“That to know you was to love you. My life and soul, I have loved you from the hour I first saw you in Lidford church. I was a doomed man from that moment, Marian. O my dearest, trust me, and it shall go hard if I do not make your future life a happy one. Granted that I am ten years — more than ten years — your senior, that is a difference on the right side. I have fought the battle of life, and have conquered, and am strong enough to protect and shelter the woman I love. Come, Marian, I am waiting for a word of hope.”

“And do you really love me?” she asked wonderingly. “It seems so strange after so short a time.”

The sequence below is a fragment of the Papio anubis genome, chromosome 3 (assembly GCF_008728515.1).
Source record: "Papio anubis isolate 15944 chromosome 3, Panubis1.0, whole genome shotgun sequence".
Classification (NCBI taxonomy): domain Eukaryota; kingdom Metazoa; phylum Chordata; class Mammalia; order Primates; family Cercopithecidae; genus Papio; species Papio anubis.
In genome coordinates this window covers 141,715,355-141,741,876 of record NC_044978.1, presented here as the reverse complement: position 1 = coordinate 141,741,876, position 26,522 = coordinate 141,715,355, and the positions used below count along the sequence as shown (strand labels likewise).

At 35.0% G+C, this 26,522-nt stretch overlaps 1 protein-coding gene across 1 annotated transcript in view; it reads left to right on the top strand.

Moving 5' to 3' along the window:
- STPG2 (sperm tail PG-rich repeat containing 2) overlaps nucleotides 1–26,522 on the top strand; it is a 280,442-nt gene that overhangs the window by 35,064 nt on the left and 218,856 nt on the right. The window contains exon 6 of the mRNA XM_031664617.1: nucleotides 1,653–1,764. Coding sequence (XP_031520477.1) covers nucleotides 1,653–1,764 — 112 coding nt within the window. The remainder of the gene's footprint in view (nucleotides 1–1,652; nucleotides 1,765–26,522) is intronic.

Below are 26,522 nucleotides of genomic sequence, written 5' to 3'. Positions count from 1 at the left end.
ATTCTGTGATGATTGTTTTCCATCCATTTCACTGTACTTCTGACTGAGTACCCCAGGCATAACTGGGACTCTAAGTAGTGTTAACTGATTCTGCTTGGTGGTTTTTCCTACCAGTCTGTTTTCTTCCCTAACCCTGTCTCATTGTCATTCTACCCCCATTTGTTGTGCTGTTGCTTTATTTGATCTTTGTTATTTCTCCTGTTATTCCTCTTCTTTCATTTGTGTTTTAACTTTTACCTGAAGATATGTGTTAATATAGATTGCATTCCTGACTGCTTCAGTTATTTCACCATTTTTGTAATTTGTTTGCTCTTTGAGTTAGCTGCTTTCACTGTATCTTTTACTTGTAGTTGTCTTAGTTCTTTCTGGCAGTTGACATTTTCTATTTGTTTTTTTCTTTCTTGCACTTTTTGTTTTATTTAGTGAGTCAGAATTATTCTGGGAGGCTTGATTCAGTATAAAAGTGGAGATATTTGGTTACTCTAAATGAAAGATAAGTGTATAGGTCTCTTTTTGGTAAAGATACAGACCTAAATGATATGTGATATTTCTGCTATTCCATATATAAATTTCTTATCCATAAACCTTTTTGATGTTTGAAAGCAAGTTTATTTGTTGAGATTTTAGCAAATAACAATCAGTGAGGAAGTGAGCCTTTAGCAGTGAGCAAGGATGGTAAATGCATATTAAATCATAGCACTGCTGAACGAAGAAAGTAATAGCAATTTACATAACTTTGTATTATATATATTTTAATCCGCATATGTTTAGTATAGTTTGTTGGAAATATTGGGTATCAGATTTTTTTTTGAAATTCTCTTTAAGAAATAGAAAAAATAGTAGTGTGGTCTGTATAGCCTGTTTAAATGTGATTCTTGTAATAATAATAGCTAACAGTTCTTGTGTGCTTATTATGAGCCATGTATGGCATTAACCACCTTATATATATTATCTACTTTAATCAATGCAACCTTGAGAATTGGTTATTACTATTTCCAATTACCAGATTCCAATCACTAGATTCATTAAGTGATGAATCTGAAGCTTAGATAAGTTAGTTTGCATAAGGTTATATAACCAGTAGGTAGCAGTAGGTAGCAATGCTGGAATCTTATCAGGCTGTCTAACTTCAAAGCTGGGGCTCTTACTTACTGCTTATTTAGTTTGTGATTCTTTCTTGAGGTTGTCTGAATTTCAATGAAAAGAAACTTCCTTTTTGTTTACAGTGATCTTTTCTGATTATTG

“I loved you from that first evening in the church, my dear.”

“I am very grateful to you,” she said slowly, “and I am proud — I have reason to be proud — of your preference. But I have known you such a short time. I am afraid to give you any promise.”

“Afraid of me, or of yourself, Marian?”

“Of myself.”

“In what way?”

“I am only a foolish frivolous girl. You offer me so much more than I deserve in offering me your love like this. I scarcely know if I have a heart to give to any one. I know that I have never loved anybody except my one friend and protector my dear adopted uncle.”

“But you do not say that you cannot love me, Marian. Perhaps I have spoken too soon, after all. It seems to me that I have known you for a lifetime; but that is only a lover’s fancy. I seem almost a stranger to you, perhaps?”

“Almost,” she answered, looking at him with clear truthful eyes.

“That is rather hard upon me, my dear. But I can wait. You do not know how patient I can be.”